Varla Jean Merman: An Appreciation From Upstage Right
When I first considered profiling drag performer Varla Jean Merman, I imagined a thoughtful interview-with-the-artist piece. But she wouldn't answer my texts. Undaunted, it occurred to me that as her sometimes-accompanist, I have a unique perspective to offer. I won't try to describe Varla's material; it's too evanescent to convey through prose. Even YouTube clips are pale carbons of the live experience. So this will be a subjective look; an appreciation of her artistry from my perch at the piano, upstage right.
First, some history: I've known Jeffery Roberson (that's Varla out of drag) for many years, but before 2010 hadn't worked with him. That summer Jeff decided Varla's new Provincetown extravaganza should have live music rather than tracks. Enter me. I played the show that season, and the next, and then decided two summers in Provincetown was enough. (There's two kinds of folks in this world: those who adore Provincetown and... the rest of us.)
Happily, we've had occasion since then to play a gig here and there, so our relationship continues.
For those not familiar with Varla Jean Merman, her look is that of Jayne Mansfield crossed with Mad Men's Joan Harris. Curvaceous lines, exaggerated femininity, towering tresses. The face: broad, strong features; a prominent jaw with a slight underbite. Think Birgit Nilsson if she had been a drag queen. (Insert "but Birgit Nilsson was a drag queen" joke here.) The surprise, though, is that Varla also sings in that diva's range, and with as much power. Jeff is a deceptively skilled musician.
I pride myself in being adept in the art of accompanying. What is rarely remarked upon, however, is the art of being accompanied. A confident singer plows on ahead if the team gets out of sync, trusting that the pianist will land back in the groove. But a truly facile musician is also able to convey to her accompanist, by telepathic means, when a change in tempo is desired or a passage is to be extended or a verse is to be cut. Varla is capable of all these subtle directives while simultaneously performing choreography, executing onstage costume changes, ingesting entire cans of squeeze cheese or racing up the aisle dragging the foreskin of a 6' phallus. (Don't ask.)
She claims to be the illegitimate daughter of Ethel Merman and Ernest Borgnine; I think of Varla more as a child of Burlesque. Not the tarted-up strippers, though. No -- I see her as the descendant of those baggy pants comics for whom no pun was too corny, no gag too low to stoop for. Varla may be a creature of glamor, an idol to her multitude of fans, an unattainable goddess, but -- and it's a big butt -- it's all in her head; usually she winds up the object of her own joke. She's the smug prom queen with lipstick smeared on her teeth, the society matron swanning haughtily from the powder room with toilet paper stuck to her heel.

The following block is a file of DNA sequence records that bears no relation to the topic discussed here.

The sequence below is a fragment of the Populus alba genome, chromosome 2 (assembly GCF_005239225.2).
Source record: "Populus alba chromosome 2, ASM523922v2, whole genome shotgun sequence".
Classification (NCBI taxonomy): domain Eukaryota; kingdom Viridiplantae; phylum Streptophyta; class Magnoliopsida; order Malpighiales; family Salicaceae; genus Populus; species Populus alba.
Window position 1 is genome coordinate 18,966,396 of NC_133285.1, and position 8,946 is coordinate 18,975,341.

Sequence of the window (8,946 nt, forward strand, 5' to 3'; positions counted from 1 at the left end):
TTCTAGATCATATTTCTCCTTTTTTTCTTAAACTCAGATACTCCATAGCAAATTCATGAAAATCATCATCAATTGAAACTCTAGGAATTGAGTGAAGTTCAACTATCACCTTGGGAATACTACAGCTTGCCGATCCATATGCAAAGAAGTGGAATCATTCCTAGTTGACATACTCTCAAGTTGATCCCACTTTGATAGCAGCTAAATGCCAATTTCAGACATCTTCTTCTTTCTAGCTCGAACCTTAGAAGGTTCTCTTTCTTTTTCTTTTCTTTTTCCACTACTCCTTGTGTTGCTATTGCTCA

But she can play the audience like a fish on a string. No two performances are alike. People frequently remark that I seem to enjoy the show as much as the audience -- and I do! Accompanists are notorious for sitting stone-faced, undermining the performer with their phlegmatic demeanor; that's not possible with Varla. Of course, the bulk of a Varla show is set, but every night something appears on the fly that sets me off. Her ability to ad lib is magical. And that she can ask someone their name at the top of the show and recall it an hour later for the finale fills me with awe.
As for Mr. Roberson himself? Most drag queens I know are heightened versions of their offstage personalities. Not Jeff. He's shy. He'll hate this article. He's also quite handsome and in great shape. If I had a nickel for every time I overheard "he's really hot out of drag," I'd have, well, a heck of a lot of nickels. Watching Parade's End on HBO, Benedict Cumberbatch kept reminding me of Jeff. Something about the set of the mouth, the almond eyes, the slight disconnect in manner. I always get the impression Jeff is three steps ahead in the conversation, probably mentally writing a parody lyric simultaneously. The wheels just never stop turning.
We played a gig in Pittsburgh last week. Somehow, one of Jeff's suitcases disappeared en route. The one with her makeup as well as some foam rubber body appliances. There was a moment of panic and then contingencies were evaluated and methodically put into operation. The Varla that the crowd that night saw was a little less hippy than usual and the bosoms were makeshift, but the face was all there and -- more important -- so was the sass. During our first set the audience seemed a bit chilly. Jeff briefly considered making cuts to the second half but then, drawing himself up like a de-wigged Helen Lawson in the ladies' room, declared that -- dammit! -- they were getting the show he'd rehearsed.
During Act II Varla willed the audience into loving her. She played 'em like fish and by the end of the show had a netful of wriggling, gasping, adoring fans.